Microblogging platforms such as Twitter are widely used by eyewitnesses and affected people to post situational updates during mass convergence events such as natural and man-made disasters. These crisis-related messages disperse among multiple classes/categories such as infrastructure damage, shelter needs, information about missing, injured, and dead people. Moreover, we observe that sometimes people post information about their missing relatives and friends with personal details such as names and last seen location. The information requirements of different stakeholders (government, NGOs, and rescue workers) also vary a lot. This brings twofold challenges: 1) extracting important high-level situational updates from these messages, assigning them appropriate categories, and finally summarizing big trove of information in each category and 2) extracting small-scale time-critical sparse updates related to missing or trapped people. In this article, we propose a classification-summarization framework which first assigns tweets into different situational classes and then summarizes those tweets. In the summarization phase, we propose a two-step extractive-abstractive summarization framework. In the first step, it extracts a set of important tweets from the whole set of information, develops a bigram-based word-graph from those tweets, and generates paths by traversing the word-graph. Next, it uses an optimization technique based on integer linear programming (ILP) to select the most important tweets and paths based on different optimization parameters such as informativeness and coverage of content words. Apart from general classwise summarization, we also show the customization of our summarization model to address time-critical sparse information needs (e.g., missing relatives). Our proposed method is time- and memory-efficient and shows better performance than state-of-the-art methods in terms of both quantitative and qualitative judgment.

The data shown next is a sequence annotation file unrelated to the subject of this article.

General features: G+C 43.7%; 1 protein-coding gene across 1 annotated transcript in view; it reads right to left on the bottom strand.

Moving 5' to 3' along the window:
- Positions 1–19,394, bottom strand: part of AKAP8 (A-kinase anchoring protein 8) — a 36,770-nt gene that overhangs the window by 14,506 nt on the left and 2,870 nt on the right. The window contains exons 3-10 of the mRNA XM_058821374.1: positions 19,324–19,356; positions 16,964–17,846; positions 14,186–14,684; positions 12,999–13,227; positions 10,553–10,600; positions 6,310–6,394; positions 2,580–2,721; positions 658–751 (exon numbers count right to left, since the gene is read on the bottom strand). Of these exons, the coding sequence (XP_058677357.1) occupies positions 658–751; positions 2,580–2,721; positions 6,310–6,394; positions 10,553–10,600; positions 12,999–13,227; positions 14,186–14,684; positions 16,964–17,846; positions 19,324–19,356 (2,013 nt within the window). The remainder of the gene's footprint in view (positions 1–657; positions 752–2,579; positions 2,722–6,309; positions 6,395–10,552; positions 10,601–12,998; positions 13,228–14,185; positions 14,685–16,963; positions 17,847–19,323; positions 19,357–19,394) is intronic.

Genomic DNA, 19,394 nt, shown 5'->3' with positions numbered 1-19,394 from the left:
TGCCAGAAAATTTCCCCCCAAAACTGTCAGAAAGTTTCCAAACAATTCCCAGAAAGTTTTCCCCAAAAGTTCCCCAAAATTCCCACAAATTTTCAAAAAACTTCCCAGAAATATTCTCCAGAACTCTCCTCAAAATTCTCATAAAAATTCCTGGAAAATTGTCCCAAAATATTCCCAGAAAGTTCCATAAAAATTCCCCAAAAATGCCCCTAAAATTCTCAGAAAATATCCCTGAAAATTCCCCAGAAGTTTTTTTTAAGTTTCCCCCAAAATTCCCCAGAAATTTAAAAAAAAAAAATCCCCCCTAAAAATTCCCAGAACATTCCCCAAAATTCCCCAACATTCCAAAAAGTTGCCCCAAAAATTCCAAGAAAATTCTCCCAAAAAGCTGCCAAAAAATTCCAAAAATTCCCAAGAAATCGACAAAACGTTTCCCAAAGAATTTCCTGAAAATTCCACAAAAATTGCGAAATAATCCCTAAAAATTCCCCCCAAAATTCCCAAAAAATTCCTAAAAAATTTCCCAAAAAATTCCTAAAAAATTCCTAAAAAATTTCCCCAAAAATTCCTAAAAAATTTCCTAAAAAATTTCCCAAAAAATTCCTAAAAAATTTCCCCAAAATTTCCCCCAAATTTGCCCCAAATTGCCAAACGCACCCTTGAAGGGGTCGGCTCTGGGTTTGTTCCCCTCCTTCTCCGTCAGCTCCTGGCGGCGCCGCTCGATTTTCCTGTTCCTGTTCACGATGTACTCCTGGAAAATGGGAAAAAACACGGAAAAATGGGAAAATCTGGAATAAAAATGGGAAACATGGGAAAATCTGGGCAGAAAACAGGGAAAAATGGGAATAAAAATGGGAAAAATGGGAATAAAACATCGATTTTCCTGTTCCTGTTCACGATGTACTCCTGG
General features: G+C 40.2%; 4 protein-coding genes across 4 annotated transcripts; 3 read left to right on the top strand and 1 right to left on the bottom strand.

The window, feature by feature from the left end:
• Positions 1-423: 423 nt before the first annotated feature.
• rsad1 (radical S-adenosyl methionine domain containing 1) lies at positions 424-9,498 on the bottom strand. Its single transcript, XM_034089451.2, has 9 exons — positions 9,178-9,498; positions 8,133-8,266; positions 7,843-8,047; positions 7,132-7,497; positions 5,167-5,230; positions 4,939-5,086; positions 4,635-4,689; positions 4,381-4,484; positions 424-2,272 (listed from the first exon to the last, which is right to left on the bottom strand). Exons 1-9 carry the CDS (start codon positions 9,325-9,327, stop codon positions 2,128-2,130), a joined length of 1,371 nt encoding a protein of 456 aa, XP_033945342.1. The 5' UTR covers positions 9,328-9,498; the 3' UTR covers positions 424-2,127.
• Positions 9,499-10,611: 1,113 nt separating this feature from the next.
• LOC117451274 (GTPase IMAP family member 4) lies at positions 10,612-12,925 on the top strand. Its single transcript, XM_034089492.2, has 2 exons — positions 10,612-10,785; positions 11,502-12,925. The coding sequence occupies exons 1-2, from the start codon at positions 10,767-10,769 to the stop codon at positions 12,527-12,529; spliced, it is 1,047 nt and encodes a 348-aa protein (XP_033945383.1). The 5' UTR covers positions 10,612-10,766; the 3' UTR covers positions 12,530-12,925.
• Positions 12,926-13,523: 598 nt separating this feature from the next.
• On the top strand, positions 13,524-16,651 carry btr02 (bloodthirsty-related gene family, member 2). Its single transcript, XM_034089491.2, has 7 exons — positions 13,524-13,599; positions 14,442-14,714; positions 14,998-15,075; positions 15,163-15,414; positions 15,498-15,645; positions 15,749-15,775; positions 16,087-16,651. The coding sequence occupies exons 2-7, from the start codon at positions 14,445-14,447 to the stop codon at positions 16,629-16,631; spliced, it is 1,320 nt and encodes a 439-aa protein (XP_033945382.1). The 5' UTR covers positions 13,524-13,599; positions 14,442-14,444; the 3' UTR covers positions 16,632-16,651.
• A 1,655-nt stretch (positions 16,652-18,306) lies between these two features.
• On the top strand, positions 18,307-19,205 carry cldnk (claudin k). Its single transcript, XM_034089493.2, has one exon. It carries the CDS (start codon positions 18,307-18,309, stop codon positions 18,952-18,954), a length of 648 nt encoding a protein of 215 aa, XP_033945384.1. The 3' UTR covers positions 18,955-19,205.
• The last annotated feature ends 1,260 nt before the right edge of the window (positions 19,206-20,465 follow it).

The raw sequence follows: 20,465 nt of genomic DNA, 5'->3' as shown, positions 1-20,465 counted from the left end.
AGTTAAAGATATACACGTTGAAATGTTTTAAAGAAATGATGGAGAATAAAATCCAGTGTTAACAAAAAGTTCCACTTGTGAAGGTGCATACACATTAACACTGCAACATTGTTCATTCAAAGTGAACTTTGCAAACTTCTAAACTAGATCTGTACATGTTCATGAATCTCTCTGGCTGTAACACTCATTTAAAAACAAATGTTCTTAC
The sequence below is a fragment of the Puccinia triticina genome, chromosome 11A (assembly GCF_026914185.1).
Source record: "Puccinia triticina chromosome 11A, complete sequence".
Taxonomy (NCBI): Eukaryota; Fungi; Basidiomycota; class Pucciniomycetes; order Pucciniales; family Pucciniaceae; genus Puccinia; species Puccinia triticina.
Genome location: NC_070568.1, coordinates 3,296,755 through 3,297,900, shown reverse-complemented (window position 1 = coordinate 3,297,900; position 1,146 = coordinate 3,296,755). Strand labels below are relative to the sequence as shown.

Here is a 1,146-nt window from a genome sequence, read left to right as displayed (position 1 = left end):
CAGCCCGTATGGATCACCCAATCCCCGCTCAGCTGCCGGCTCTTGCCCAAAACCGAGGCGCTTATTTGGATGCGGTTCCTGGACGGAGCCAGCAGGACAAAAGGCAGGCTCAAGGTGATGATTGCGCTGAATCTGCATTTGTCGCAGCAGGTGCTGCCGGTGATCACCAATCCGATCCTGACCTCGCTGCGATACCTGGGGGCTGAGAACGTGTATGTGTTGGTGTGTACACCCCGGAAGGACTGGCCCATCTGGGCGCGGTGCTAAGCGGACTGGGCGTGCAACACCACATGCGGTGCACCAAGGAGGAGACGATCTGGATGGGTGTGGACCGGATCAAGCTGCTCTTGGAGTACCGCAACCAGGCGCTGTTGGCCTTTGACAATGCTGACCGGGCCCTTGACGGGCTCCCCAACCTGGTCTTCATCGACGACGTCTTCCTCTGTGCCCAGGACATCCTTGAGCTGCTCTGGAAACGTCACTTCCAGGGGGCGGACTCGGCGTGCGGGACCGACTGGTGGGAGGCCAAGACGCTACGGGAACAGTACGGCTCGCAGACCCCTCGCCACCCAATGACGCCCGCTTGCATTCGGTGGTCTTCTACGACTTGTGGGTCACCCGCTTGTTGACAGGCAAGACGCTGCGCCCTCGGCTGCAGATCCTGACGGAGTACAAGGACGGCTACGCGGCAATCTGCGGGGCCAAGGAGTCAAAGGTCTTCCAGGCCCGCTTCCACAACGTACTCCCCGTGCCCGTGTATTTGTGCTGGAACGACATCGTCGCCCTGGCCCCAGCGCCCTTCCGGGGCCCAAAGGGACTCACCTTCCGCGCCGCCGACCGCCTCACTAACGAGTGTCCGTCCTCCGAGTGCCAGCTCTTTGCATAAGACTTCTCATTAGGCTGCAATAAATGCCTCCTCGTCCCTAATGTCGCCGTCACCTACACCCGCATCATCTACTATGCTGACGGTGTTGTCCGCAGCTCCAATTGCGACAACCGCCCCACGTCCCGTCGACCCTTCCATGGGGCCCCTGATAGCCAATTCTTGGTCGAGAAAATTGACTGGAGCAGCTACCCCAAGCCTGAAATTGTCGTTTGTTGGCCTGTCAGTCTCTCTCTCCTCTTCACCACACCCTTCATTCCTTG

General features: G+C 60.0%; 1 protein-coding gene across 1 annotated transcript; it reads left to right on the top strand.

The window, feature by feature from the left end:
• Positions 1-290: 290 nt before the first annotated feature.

All Science Journal Classification (ASJC) codes
- Modeling and Simulation
- Social Sciences (miscellaneous)
- Human-Computer Interaction